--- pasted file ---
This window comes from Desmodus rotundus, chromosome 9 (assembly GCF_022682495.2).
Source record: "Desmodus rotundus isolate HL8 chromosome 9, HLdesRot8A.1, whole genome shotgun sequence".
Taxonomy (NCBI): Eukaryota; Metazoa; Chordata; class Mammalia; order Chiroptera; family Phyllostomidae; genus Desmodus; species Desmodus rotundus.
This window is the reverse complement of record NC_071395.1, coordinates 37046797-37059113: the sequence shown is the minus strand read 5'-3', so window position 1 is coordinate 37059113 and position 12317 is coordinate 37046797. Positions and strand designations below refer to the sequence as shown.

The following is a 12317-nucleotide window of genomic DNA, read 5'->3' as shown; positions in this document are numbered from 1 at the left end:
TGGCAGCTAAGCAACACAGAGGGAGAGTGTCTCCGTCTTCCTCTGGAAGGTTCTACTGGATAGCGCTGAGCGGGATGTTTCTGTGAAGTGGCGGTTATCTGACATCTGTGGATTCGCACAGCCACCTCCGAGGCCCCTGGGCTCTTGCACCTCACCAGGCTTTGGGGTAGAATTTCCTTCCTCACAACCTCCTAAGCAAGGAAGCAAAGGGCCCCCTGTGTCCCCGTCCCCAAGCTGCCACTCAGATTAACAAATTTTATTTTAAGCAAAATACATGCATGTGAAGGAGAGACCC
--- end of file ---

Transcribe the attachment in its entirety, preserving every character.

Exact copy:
This window comes from Desmodus rotundus, chromosome 9 (assembly GCF_022682495.2).
Source record: "Desmodus rotundus isolate HL8 chromosome 9, HLdesRot8A.1, whole genome shotgun sequence".
Taxonomy (NCBI): Eukaryota; Metazoa; Chordata; class Mammalia; order Chiroptera; family Phyllostomidae; genus Desmodus; species Desmodus rotundus.
This window is the reverse complement of record NC_071395.1, coordinates 37046797-37059113: the sequence shown is the minus strand read 5'-3', so window position 1 is coordinate 37059113 and position 12317 is coordinate 37046797. Positions and strand designations below refer to the sequence as shown.

The following is a 12317-nucleotide window of genomic DNA, read 5'->3' as shown; positions in this document are numbered from 1 at the left end:
TGGCAGCTAAGCAACACAGAGGGAGAGTGTCTCCGTCTTCCTCTGGAAGGTTCTACTGGATAGCGCTGAGCGGGATGTTTCTGTGAAGTGGCGGTTATCTGACATCTGTGGATTCGCACAGCCACCTCCGAGGCCCCTGGGCTCTTGCACCTCACCAGGCTTTGGGGTAGAATTTCCTTCCTCACAACCTCCTAAGCAAGGAAGCAAAGGGCCCCCTGTGTCCCCGTCCCCAAGCTGCCACTCAGATTAACAAATTTTATTTTAAGCAAAATACATGCATGTGAAGGAGAGACCC